Forums discuss chalk out ways to uplift tribal groups

Young Adivasis have increasingly been using social media to highlight problems such as displacement faced by tribal communities all over India.

The youngsters have formed a few closed groups and open groups such as the Gondwana Friends and Adivasi People on Facebook, each with about 5,000 members. The groups provide a platform for lively discussions on the problems of aboriginal tribes, especially Gonds, the largest of the tribes in the country.

“Social media is a blessing,” says Chandresh Meravi, an active member of Gondwana Friends, who works with Thomson Reuters in Hyderabad.

Global meet of members

“The platform is being used to pass on to our youth our culture, heritage, and language,” he says. Adivasi Yuva Shakti, another forum of tribal youngsters, finds Facebook a great facilitator in uniting people. It hosted an international conference of tribal youth members of Facebook at Indore in October. Hiralal Alawa of New Delhi, a key organising member of the conference, says Facebook helps forge unity among tribal people. The conference was convened to discuss ways to uplift Adivasis.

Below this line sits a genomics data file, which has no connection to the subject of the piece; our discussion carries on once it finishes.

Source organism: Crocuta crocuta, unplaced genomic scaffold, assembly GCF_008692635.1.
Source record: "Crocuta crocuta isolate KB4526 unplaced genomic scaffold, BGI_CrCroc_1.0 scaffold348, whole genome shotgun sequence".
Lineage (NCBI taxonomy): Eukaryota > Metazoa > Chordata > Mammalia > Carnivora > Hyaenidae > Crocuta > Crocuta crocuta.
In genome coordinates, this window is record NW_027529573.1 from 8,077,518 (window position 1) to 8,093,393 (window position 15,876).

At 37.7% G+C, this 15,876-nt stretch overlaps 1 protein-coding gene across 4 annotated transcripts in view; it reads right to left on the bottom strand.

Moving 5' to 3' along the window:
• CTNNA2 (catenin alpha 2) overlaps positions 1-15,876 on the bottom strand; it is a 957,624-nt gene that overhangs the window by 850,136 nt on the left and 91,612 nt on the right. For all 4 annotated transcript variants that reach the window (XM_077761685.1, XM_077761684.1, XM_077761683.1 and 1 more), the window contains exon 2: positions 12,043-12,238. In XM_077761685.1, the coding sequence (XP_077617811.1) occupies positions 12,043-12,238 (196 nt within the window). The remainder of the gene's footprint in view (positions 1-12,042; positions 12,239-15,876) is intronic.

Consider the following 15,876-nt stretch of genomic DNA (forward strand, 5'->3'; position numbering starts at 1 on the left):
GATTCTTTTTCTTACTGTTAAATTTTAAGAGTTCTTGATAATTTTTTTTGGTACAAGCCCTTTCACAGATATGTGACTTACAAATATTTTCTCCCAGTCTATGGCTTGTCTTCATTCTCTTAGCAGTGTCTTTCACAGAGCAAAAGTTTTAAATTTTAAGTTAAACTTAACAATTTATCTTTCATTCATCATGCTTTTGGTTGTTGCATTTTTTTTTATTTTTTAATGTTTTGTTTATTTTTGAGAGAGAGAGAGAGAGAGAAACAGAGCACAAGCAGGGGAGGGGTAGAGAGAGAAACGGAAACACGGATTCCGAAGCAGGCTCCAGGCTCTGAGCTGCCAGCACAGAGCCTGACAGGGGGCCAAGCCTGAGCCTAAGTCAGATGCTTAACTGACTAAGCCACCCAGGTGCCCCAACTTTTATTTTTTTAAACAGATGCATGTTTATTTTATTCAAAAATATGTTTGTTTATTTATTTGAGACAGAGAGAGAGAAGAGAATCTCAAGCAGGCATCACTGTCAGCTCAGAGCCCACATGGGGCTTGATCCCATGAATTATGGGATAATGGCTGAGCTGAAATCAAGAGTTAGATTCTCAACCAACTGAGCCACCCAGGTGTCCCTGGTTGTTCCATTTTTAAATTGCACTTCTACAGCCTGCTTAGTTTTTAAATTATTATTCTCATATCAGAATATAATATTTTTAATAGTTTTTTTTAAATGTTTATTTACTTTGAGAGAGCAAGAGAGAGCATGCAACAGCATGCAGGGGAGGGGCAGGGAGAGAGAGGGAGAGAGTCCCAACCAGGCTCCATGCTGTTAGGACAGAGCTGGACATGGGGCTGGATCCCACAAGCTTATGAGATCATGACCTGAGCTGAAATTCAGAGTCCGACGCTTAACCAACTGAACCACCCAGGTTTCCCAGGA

Maoist angle

Their discussions on Facebook mostly revolve around the unwitting involvement of aboriginal tribes in the conflict between Maoists and governments. Gopal Thodsam, the Hyderabad-based endodontist who hails from Adilabad; Parwat Singh Marko from Navi Mumbai; and Rajkumar Saiyam, a banker from Madhya Pradesh, have taken up the infamous Operation Green Hunt in the forum, objecting to the Gonds’ loss of land to industrialists, contractors, and those involved in mining.

Government flayed

Mr. Saiyam says the government has not been doing anything to protect the interests of 10 crore Adivasis in the country. “Otherwise, how did the Gonds, who once ruled most of Central India, become so backward?” he asks.